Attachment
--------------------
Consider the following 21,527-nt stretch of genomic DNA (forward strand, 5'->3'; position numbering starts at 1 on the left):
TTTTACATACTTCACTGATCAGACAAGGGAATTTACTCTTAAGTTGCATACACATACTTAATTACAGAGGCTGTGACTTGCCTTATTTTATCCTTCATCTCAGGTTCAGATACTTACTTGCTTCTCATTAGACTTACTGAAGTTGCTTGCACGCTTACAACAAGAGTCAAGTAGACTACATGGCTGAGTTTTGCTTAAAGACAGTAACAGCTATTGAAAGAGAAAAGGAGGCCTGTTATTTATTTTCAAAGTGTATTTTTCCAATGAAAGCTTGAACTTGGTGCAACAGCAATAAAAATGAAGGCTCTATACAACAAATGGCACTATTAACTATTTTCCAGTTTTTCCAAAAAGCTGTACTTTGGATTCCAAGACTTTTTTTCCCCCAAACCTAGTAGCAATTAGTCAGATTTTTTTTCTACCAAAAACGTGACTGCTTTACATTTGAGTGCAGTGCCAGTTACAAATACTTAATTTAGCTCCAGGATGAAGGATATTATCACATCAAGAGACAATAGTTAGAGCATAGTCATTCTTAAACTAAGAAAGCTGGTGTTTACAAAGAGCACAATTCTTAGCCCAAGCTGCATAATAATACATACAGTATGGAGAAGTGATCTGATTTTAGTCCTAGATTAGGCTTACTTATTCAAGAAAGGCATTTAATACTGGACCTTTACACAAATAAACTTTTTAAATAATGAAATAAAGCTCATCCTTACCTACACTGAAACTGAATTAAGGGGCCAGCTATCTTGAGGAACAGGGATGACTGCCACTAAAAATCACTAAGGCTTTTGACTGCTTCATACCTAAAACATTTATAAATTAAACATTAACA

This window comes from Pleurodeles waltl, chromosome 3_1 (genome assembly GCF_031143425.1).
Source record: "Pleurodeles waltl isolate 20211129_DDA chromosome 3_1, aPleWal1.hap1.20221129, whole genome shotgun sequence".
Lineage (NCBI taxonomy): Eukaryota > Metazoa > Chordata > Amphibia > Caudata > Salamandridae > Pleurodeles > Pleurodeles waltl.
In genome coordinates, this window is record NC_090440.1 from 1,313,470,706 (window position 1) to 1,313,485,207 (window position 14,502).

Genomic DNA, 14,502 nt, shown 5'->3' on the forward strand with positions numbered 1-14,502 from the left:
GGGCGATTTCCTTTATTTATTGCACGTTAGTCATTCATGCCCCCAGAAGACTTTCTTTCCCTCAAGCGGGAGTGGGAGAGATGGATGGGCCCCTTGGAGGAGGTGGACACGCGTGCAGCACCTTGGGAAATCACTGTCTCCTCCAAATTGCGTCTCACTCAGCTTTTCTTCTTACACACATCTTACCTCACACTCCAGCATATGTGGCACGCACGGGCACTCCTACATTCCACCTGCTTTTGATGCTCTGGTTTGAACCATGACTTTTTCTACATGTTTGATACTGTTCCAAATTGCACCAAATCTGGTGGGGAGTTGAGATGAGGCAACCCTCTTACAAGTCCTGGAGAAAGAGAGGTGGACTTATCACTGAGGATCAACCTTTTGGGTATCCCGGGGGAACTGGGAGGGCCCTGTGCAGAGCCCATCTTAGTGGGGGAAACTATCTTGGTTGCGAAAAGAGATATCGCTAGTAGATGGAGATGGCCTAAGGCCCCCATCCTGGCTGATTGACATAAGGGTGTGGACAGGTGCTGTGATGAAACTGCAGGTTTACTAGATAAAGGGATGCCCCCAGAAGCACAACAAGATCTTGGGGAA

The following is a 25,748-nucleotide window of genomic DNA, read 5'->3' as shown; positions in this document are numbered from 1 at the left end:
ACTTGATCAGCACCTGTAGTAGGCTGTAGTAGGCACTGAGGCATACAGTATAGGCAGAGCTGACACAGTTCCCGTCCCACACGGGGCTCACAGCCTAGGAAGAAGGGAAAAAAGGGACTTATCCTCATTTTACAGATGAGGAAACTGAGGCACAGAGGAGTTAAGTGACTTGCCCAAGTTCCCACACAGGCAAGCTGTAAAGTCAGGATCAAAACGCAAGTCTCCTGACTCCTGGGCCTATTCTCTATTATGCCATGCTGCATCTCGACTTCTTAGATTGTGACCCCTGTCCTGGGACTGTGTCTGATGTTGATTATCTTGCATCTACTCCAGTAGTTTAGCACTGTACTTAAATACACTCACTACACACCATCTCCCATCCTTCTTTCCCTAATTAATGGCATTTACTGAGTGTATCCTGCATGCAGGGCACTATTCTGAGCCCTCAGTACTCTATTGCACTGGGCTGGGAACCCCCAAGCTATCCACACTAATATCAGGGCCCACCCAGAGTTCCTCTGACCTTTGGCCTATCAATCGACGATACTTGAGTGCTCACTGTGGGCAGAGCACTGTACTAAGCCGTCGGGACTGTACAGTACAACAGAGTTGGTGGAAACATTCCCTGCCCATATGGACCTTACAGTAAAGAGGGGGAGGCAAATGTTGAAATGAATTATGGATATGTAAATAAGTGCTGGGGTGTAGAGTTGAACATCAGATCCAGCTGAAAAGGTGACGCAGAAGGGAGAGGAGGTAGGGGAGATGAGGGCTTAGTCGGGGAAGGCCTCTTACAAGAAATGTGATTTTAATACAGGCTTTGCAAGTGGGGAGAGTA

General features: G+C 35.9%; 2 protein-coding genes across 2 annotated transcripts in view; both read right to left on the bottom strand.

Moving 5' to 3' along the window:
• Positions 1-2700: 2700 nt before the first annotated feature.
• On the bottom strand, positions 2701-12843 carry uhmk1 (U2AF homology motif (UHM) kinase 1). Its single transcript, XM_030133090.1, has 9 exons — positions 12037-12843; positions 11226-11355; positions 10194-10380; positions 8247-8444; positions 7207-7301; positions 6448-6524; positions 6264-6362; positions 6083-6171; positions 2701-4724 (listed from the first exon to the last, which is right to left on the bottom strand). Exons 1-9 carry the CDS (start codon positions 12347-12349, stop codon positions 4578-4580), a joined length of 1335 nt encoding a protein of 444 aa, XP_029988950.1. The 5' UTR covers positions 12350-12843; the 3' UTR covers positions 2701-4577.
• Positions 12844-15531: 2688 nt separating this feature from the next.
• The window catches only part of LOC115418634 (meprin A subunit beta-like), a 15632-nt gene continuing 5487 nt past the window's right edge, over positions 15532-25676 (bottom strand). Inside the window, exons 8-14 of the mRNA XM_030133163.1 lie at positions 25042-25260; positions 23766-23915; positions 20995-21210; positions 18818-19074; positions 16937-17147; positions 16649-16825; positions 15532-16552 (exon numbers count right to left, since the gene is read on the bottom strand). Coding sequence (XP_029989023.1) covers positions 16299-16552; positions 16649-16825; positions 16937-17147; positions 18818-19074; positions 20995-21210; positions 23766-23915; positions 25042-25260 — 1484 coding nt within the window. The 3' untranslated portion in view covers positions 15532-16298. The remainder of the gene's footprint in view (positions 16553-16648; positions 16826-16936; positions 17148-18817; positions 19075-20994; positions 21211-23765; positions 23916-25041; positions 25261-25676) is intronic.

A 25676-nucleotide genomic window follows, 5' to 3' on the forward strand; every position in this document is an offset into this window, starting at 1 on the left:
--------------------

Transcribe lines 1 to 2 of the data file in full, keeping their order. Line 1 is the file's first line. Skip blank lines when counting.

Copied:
Consider the following 21,527-nt stretch of genomic DNA (forward strand, 5'->3'; position numbering starts at 1 on the left):
TTTTACATACTTCACTGATCAGACAAGGGAATTTACTCTTAAGTTGCATACACATACTTAATTACAGAGGCTGTGACTTGCCTTATTTTATCCTTCATCTCAGGTTCAGATACTTACTTGCTTCTCATTAGACTTACTGAAGTTGCTTGCACGCTTACAACAAGAGTCAAGTAGACTACATGGCTGAGTTTTGCTTAAAGACAGTAACAGCTATTGAAAGAGAAAAGGAGGCCTGTTATTTATTTTCAAAGTGTATTTTTCCAATGAAAGCTTGAACTTGGTGCAACAGCAATAAAAATGAAGGCTCTATACAACAAATGGCACTATTAACTATTTTCCAGTTTTTCCAAAAAGCTGTACTTTGGATTCCAAGACTTTTTTTCCCCCAAACCTAGTAGCAATTAGTCAGATTTTTTTTCTACCAAAAACGTGACTGCTTTACATTTGAGTGCAGTGCCAGTTACAAATACTTAATTTAGCTCCAGGATGAAGGATATTATCACATCAAGAGACAATAGTTAGAGCATAGTCATTCTTAAACTAAGAAAGCTGGTGTTTACAAAGAGCACAATTCTTAGCCCAAGCTGCATAATAATACATACAGTATGGAGAAGTGATCTGATTTTAGTCCTAGATTAGGCTTACTTATTCAAGAAAGGCATTTAATACTGGACCTTTACACAAATAAACTTTTTAAATAATGAAATAAAGCTCATCCTTACCTACACTGAAACTGAATTAAGGGGCCAGCTATCTTGAGGAACAGGGATGACTGCCACTAAAAATCACTAAGGCTTTTGACTGCTTCATACCTAAAACATTTATAAATTAAACATTAACA